Frequency

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  • Analysis Of Frequency

    Δfsw−coeff(푚,휃푣)=1−(1−Δfsw−nom(푚,휃푣))∗푘 (9) The coefficients are multiplied with the base switching frequency to provide the operating switching frequency of the inverter, as shown in Fig. 5. It should be noted that the base switching frequency magnitude does not depend on the sub-cycle current ripple variation and is typically adjusted based on operating current, speed and temperature of the traction drive [1]. SIMULATION RESULTS For the simulation study, a two-level inverter driving a three-phase R-L load is used, as shown in Fig. 7. The proposed approach was tested on a system which operates at a nominal switching frequency of 6 kHz at the linear modulation index range and with 12 kHz at the over-modulation index range. The DC-link voltage…

    Words: 1105 - Pages: 5
  • Relative Frequency For Coca-Cola

    easily change the column headings in the frequency distribution output. for instance, to change the current heading in cell A3 (Row Labels) to “Soft drink,” click in cell A3 and type “Soft drink”; to change the current heading in cell b3 (Count of brand Purchased) to “frequency,” click in cell b3 and type “frequency”; and to change the current heading in A9 (Grand Total) to “Total,” click in cell A9 and type…

    Words: 781 - Pages: 4
  • Allele Frequency Law Research Paper

    Hardy­Weinberg Law Given the mathematical and statistical methods used already, this law also uses probability, however is represented in a graphical manner. Through this graph I will determine if the class data set has significant variation on an allele by genotype graph by comparing their points to the collection of data sets from Census at School that will represent in this paper as the Canadian average. The Hardy­Weinberg Law, developed by G.H Hardy and Wilhelm Weinberg in 1908, states that…

    Words: 1191 - Pages: 5
  • The Radio Frequency Identification

    The innovation of the RFID chip or the Radio Frequency Identification has been a critical piece of technology that has been around since the 1950’s.. There are several methods of identification, but the most common is to store a serial number that identifies a person or object, and perhaps other information, on a microchip known as identity chip. A microchip implant could be used as a virtual barricade, to limit movement, and even to act as a tag for prisoners. In the realm of medicine, it could…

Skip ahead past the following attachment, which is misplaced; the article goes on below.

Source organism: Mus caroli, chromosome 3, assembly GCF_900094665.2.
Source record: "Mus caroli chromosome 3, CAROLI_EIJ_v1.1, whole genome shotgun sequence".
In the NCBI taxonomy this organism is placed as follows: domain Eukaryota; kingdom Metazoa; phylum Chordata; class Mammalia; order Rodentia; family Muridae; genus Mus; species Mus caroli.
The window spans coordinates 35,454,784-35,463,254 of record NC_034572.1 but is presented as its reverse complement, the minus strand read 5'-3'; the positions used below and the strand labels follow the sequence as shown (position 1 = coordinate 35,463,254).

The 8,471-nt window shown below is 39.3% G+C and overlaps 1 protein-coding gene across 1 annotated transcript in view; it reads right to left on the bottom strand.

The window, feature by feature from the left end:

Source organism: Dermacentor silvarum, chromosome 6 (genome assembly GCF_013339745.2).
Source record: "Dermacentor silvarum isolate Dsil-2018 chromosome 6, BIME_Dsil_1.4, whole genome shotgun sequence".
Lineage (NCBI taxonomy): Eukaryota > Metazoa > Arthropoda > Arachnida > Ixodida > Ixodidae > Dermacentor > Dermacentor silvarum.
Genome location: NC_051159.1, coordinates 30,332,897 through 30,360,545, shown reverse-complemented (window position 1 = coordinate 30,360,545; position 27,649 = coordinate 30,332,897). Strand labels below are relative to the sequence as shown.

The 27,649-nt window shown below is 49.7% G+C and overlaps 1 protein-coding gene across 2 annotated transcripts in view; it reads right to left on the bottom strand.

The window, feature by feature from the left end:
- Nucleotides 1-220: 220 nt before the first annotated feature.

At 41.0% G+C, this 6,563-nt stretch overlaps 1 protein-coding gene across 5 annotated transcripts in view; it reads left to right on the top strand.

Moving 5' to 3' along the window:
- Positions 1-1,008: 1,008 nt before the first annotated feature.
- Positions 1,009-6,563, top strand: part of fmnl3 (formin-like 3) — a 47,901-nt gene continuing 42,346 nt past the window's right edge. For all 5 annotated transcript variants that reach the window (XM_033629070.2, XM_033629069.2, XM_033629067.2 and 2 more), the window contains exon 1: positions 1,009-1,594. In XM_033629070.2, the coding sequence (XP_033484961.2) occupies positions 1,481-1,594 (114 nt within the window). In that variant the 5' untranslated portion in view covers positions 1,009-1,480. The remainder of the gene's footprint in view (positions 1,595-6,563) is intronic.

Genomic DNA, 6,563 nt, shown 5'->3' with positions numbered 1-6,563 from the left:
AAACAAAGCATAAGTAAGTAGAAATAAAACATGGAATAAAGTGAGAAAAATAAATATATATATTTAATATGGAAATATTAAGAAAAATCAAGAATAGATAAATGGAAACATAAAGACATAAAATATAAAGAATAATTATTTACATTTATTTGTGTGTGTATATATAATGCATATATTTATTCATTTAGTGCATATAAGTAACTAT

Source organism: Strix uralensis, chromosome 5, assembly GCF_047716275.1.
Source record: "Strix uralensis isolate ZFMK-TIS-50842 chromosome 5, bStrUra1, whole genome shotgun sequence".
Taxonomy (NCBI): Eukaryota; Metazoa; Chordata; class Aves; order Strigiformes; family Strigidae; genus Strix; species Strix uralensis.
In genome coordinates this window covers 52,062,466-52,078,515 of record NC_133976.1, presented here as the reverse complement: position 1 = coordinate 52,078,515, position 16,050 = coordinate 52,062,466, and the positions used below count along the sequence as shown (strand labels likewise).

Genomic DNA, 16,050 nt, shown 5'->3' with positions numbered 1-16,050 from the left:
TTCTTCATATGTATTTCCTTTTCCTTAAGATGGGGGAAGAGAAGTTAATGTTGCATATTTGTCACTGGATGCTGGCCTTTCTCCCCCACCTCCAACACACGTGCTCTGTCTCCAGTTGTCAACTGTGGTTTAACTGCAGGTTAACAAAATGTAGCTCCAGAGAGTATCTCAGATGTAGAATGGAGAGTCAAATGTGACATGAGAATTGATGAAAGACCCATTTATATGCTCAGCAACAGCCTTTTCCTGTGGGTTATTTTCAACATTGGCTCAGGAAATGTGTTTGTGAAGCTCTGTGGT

Words: 958 - Pages: 4
  • Radio Frequency Identification (RFID)

    Radio Frequency Identification (RFID) Radio-Frequency Identification (RFID) is a wireless technology that uses radio waves to read and capture information stored on a tag. A RFID reader can read the tag from upto several feet away. However unlike barcode, it does not need to be within direct line-of-sight of the reader to be scanned. There are two different type of tags: one is passive tag which collects energy from a nearby RFID reader 's radio waves; and another one is active tag that has a…

    Words: 827 - Pages: 4
  • Radio-Frequency Identification: RFID Tags

    Radio-frequency identification also known as RFID is the use of wireless technology that uses electromagnetic fields to transfer data, for the purpose of automatically identifying and tracking RFID tags that are attached to objects. The RFID tags will have information that is electronically stored. Some of the tags will be powered by an electromagnetic induction from magnetic fields that are produced near the readers. Certain RFID tags will collect energy from the reader’s radio waves and will…

    Words: 808 - Pages: 4
  • Radio Frequency Identification (RF And RFID?

    NFC and RFID Radio Frequency Identification (RFID) is a wireless use of electromagnetic fields to transfer data, aiming to automatically identifying and tracking tags attached to objects. Near Field Communication (NFC) is one specific type of RFID, and shares many physical properties with it. The differences between NFC and RFID is that many extra properties were developed for NFC to enable secure mobile payments. 1.1. Radio Frequency Identification (RFID) RFID was first patented in…

    Words: 1929 - Pages: 8
  • RFID (Radio Frequency Identification) Technology

    Introduction RFID (Radio Frequency Identification) technology is a rapidly expanding technology being utilized more and more in our daily life. This paper will explain the history, uses, benefits, obstacles and innovations of RFID. I will examine why it is being employed by so many industries and what can limit its expansion. RFID Background RFID types consist of either passive systems, which do not have an internal power source, or active systems, which have a power supply and can…

    Words: 1464 - Pages: 6
  • Mechanical Vibration Experiment

    The motion in the fastening reason for the unit might be supervised with vibration pickup and examined to determine the spectrum. These details may then be employed to set the shaker drive signal to proper spectrum shape and level. The best approach would be to arrange the machine to watch and control the amount instantly. The three functional limitations to the performance of electrodynamic shaker are displacement, velocity and acceleration. Shaker is operated by displacement at the lowest…

    Words: 1464 - Pages: 6
  • Polarization In Antenna

    Polarization in Antenna Polarization is the basic thing used in transmission antennas for the propagation and reception of the signals. As we know that antenna emits electromagnetic waves in the space for the communication purposes. These two types of waves as depicted by the name Electro-Magnetic is a combination of electrical and magnetics fields. These two waves are mutually orthogonal i.e. oriented at an angle of 90o with each other. The general wave form is given as Fig: Electromagnetic…

    Words: 1098 - Pages: 5
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